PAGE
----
By Dan Ross
One day on, the fallout from The Stronach Group's (TSG) announcement that it is closing Golden Gate Fields at the end of the year continues to reverberate around the state's beleaguered platoon of trainers, owners, breeders and other stakeholders.
“It's like you're Jimmy Stewart in It's a Wonderful Life, and you're losing your job right before Christmas,” said trainer Tim McCanna Monday, while on the road to Del Mar for the track's summer meet. “It just really leaves things up in the air.”
The reason for the closure of Golden Gate, according to TSG's Sunday announcement, was to focus its racing and training venues at Santa Anita Park and San Luis Rey Downs, consolidating the horse population in Southern California with the goal of increasing field sizes and adding another day of racing to the weekly racing calendar at Santa Anita.
McCanna, who maintains a stable of roughly 36 horses at Golden Gate, said that about half of his string are classy enough to fit the Southern California circuit. But at the moment, McCanna is unsure where the rest of his string might head, he said.
As such, McCanna said that he might end up leaving California entirely to race elsewhere. “It's possible,” he replied.
“I don't want to,” he added. “My home's up in Washington. It's a great commute for me back to my ranch up there, and to my owners up there. I still run at Emerald Downs. It was just a good fit, Northern California.”
Given the political winds that have pummeled California racing, and the spotlight Golden Gate has been under by animal rights groups in recent years, there's a palpable sense of inevitability about the closure among many industry stakeholders.
More shocking has been the abrupt nature of the announcement, poorly timed to coincide with the Northern California yearling and horses of racing age sale Aug.15 at Alameda County Fairgrounds.
“If I were those guys, I wouldn't even call the van to pick the horses up,” said Tom Bachman, a long-time owner-breeder in the state.
The decision to close Golden Gate, Bachman added, will likely hit the state's biggest breeders the hardest–a grim prognosis with profound implications for Santa Anita.
During Santa Anita's recently concluded six-month meet, Cal-breds made up about 37% of all individual starts, according to DRF chart data, and Cal-bred races constituted more than 20% of the overall races.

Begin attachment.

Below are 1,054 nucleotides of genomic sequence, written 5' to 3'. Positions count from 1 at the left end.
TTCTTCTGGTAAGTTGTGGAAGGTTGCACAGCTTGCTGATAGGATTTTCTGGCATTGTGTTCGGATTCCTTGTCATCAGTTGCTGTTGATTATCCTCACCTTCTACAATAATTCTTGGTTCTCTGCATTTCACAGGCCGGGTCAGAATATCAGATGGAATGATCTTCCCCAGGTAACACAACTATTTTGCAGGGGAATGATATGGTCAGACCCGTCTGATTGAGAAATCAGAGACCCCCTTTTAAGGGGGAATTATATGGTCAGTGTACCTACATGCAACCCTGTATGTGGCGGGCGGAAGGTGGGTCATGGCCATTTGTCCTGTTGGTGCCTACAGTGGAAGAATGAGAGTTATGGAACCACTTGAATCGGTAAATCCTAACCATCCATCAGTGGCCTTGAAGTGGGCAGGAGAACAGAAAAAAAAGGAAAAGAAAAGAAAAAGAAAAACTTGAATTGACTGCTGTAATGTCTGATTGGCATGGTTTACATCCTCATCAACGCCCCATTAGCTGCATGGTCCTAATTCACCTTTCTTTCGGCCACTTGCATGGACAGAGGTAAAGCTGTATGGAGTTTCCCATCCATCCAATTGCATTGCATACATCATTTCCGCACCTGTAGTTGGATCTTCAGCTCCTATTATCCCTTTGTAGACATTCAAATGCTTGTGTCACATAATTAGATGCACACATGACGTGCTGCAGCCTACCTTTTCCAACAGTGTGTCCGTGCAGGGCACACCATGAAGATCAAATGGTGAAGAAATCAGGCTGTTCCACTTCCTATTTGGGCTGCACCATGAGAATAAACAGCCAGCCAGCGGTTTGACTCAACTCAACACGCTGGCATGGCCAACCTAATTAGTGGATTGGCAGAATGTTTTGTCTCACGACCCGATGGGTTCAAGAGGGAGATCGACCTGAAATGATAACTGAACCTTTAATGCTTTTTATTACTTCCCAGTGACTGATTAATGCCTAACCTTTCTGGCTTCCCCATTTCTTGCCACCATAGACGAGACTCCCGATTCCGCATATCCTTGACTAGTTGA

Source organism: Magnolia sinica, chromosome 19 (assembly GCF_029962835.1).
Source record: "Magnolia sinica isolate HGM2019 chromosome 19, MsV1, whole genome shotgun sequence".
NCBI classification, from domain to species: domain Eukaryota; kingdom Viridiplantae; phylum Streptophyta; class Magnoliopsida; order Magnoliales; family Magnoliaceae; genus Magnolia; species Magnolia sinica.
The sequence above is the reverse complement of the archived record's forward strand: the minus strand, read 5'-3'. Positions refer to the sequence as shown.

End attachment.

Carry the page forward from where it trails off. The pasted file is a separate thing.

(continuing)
While Cal-breds make up a significant portion of Santa Anita's inventory, however, their influence is waning, according to DRF chart data. The average Cal-bred race field size at Santa Anita's recently concluded meet was 7.36. In 2018, it was 9.01. Ten years ago, it was 9.70.
“I don't know what's going to happen to Barton Thoroughbreds, and the Terry Lovingiers and Tommy Town–those people who breed a large number of horses–I just don't know where those horses are going to find a home,” Bachman said, before estimating that only between 10-15% of the horses at Golden Gate would suit the SoCal circuit.
“The Stronach Group have made a really poor decision trying to prop up Santa Anita with the horses from Golden Gate,” Bachman added. “There's just not enough horses at Golden Gate to make the difference down there.”
Bill Nader, president and CEO of the Thoroughbred Owners of California (TOC), voiced frustration at the dearth of specific details currently on offer.
“It's all happened so fast,” said Nader. “Whether anybody thought this day would come or not, to that end we're surprised by the news, but we're not shocked by the news.
“By the same token, we do not have the complete story yet to really have any kind of meaningful discussion that can result in a recommendation as to what the best avenue is to take California racing forward,” he said. “There's so much missing detail at the moment, it's hard to give you a complete answer.”
The TDN requested an interview Monday with a TSG representative and submitted a series of questions.
Among the questions raised were those about future land use at the facility, and about specific reasons for the planned closure. Earlier this month, for example, the TDN reported that Berkeley City Council had issued a proposed ordinance that, if passed into law, would make it illegal to keep a horse stabled for more than 10 hours a day at Golden Gate, and requires that every horse has access to a minimum of one-half acre pasture turnout.